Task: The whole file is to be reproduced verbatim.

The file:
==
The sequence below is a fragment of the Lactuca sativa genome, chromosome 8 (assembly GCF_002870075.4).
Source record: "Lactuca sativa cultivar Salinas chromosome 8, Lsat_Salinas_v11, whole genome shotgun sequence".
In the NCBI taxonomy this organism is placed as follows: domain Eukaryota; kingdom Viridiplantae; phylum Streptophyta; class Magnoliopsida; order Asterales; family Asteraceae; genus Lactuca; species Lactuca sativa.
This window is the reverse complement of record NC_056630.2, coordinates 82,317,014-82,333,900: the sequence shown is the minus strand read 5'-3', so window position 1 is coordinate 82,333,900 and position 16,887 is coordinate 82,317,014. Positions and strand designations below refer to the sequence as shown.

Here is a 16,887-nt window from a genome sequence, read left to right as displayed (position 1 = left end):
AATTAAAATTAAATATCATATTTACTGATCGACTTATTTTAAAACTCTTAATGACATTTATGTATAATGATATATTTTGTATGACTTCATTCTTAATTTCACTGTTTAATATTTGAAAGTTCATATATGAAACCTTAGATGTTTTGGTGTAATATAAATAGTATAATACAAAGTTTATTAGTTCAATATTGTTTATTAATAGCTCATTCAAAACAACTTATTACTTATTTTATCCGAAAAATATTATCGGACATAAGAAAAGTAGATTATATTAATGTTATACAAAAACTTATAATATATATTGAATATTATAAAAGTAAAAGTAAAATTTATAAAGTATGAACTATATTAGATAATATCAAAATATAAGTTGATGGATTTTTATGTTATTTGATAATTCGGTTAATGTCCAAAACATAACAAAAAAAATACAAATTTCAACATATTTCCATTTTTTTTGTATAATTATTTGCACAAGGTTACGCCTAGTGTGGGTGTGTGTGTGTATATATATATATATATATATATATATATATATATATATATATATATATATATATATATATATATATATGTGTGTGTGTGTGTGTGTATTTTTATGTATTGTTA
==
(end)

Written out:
The sequence below is a fragment of the Lactuca sativa genome, chromosome 8 (assembly GCF_002870075.4).
Source record: "Lactuca sativa cultivar Salinas chromosome 8, Lsat_Salinas_v11, whole genome shotgun sequence".
In the NCBI taxonomy this organism is placed as follows: domain Eukaryota; kingdom Viridiplantae; phylum Streptophyta; class Magnoliopsida; order Asterales; family Asteraceae; genus Lactuca; species Lactuca sativa.
This window is the reverse complement of record NC_056630.2, coordinates 82,317,014-82,333,900: the sequence shown is the minus strand read 5'-3', so window position 1 is coordinate 82,333,900 and position 16,887 is coordinate 82,317,014. Positions and strand designations below refer to the sequence as shown.

Here is a 16,887-nt window from a genome sequence, read left to right as displayed (position 1 = left end):
AATTAAAATTAAATATCATATTTACTGATCGACTTATTTTAAAACTCTTAATGACATTTATGTATAATGATATATTTTGTATGACTTCATTCTTAATTTCACTGTTTAATATTTGAAAGTTCATATATGAAACCTTAGATGTTTTGGTGTAATATAAATAGTATAATACAAAGTTTATTAGTTCAATATTGTTTATTAATAGCTCATTCAAAACAACTTATTACTTATTTTATCCGAAAAATATTATCGGACATAAGAAAAGTAGATTATATTAATGTTATACAAAAACTTATAATATATATTGAATATTATAAAAGTAAAAGTAAAATTTATAAAGTATGAACTATATTAGATAATATCAAAATATAAGTTGATGGATTTTTATGTTATTTGATAATTCGGTTAATGTCCAAAACATAACAAAAAAAATACAAATTTCAACATATTTCCATTTTTTTTGTATAATTATTTGCACAAGGTTACGCCTAGTGTGGGTGTGTGTGTGTATATATATATATATATATATATATATATATATATATATATATATATATATATATATATATATATATATGTGTGTGTGTGTGTGTGTATTTTTATGTATTGTTA